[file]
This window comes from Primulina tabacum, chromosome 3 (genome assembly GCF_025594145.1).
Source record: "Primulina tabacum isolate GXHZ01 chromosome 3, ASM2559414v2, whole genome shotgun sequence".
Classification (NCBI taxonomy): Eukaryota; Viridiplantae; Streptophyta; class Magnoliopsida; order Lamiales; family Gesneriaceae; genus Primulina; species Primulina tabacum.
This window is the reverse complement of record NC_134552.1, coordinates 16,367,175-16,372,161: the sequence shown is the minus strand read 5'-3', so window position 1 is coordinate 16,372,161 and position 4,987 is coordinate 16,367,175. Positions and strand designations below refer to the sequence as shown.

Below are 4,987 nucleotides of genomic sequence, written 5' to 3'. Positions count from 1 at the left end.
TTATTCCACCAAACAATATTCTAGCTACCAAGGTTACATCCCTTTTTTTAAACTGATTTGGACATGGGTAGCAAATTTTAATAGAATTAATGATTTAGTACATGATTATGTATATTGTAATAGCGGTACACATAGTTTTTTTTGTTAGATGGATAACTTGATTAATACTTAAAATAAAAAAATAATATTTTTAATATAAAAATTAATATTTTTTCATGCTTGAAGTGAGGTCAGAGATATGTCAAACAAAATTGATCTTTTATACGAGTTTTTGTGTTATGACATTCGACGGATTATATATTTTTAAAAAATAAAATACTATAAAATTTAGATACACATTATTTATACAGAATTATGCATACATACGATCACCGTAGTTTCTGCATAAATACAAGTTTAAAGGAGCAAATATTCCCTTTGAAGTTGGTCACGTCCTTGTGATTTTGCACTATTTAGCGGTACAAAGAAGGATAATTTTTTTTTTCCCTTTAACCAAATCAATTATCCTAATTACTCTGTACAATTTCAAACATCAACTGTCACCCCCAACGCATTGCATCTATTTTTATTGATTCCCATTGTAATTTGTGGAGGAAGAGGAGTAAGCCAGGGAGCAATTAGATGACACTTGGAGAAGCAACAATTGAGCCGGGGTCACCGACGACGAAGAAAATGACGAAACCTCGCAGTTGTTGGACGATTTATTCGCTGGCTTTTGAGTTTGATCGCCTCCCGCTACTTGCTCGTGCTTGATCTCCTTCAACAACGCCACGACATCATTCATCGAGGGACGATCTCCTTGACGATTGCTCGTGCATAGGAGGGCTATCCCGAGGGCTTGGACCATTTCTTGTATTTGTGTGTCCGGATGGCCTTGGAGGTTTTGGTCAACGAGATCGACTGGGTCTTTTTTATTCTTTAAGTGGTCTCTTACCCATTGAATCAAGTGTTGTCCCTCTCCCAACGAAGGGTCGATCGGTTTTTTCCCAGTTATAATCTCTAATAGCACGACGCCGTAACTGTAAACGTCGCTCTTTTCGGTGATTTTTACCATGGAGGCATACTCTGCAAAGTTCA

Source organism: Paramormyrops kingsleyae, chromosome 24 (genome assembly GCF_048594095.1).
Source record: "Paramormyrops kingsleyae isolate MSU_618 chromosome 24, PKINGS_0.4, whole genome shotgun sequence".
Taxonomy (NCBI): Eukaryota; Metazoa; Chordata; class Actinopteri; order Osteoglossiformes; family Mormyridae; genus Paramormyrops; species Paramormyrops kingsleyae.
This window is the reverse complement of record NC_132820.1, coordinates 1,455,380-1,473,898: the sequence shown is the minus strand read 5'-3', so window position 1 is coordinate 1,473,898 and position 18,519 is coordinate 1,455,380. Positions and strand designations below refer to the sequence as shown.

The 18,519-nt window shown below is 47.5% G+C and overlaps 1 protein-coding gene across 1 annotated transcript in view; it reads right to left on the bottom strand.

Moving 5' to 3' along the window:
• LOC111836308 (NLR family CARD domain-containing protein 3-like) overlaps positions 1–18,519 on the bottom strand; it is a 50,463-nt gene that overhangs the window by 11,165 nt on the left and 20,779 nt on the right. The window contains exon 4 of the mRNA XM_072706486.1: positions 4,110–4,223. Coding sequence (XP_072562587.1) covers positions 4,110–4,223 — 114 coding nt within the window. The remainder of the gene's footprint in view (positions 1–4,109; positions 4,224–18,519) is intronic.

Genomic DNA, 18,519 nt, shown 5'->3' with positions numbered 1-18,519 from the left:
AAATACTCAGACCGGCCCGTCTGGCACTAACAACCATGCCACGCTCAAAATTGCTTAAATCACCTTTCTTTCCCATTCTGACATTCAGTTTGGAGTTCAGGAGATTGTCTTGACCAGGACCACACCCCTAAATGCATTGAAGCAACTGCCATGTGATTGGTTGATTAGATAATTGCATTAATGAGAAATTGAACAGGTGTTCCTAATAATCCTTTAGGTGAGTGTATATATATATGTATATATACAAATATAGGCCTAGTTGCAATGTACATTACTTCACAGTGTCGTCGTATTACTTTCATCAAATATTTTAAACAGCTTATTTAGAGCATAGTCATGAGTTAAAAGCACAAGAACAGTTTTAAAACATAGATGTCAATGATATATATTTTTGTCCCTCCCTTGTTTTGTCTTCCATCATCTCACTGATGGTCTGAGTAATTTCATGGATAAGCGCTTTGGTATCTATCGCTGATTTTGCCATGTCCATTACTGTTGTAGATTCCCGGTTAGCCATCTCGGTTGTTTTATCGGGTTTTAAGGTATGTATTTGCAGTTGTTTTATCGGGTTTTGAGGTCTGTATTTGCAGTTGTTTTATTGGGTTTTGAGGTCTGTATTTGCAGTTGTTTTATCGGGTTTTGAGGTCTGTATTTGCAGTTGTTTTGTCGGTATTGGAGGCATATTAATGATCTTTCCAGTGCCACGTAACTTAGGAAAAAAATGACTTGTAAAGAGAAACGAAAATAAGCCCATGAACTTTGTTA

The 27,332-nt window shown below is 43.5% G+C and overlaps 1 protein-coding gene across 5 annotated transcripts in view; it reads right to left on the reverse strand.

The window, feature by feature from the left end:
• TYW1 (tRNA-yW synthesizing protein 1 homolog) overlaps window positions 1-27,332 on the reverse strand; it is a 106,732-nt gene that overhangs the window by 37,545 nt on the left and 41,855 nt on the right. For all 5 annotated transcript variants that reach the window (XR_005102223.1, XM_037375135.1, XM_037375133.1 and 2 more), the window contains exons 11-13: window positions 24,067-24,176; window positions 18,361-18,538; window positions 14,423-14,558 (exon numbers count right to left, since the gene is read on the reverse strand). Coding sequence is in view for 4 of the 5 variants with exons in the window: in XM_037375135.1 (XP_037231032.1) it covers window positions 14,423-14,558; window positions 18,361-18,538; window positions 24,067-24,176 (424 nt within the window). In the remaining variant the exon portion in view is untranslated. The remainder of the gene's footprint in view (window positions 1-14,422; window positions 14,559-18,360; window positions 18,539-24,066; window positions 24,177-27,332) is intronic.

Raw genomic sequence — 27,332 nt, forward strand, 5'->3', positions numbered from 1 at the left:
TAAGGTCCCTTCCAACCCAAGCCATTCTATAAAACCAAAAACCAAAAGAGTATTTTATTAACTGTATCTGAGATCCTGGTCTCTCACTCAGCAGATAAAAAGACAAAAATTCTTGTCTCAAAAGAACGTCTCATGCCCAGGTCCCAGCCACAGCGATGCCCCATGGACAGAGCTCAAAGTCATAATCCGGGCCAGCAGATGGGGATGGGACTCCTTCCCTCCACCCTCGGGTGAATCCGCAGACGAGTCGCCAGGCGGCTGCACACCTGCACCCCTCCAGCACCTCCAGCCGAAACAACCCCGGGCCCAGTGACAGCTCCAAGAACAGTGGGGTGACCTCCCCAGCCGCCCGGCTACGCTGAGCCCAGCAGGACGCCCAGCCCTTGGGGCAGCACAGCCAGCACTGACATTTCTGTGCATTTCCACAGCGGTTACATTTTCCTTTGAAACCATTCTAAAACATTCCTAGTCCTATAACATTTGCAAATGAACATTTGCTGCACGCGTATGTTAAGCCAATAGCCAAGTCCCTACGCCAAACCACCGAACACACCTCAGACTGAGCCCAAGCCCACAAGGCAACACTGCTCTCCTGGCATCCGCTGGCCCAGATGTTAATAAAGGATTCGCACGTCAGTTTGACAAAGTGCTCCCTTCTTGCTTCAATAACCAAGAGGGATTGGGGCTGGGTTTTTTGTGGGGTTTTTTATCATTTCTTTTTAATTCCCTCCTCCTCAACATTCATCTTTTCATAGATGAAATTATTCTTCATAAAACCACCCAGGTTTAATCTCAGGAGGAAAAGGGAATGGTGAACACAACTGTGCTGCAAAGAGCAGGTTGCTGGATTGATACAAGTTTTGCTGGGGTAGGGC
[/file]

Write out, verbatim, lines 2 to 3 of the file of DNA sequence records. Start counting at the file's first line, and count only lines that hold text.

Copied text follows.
Source record: "Primulina tabacum isolate GXHZ01 chromosome 3, ASM2559414v2, whole genome shotgun sequence".
Classification (NCBI taxonomy): Eukaryota; Viridiplantae; Streptophyta; class Magnoliopsida; order Lamiales; family Gesneriaceae; genus Primulina; species Primulina tabacum.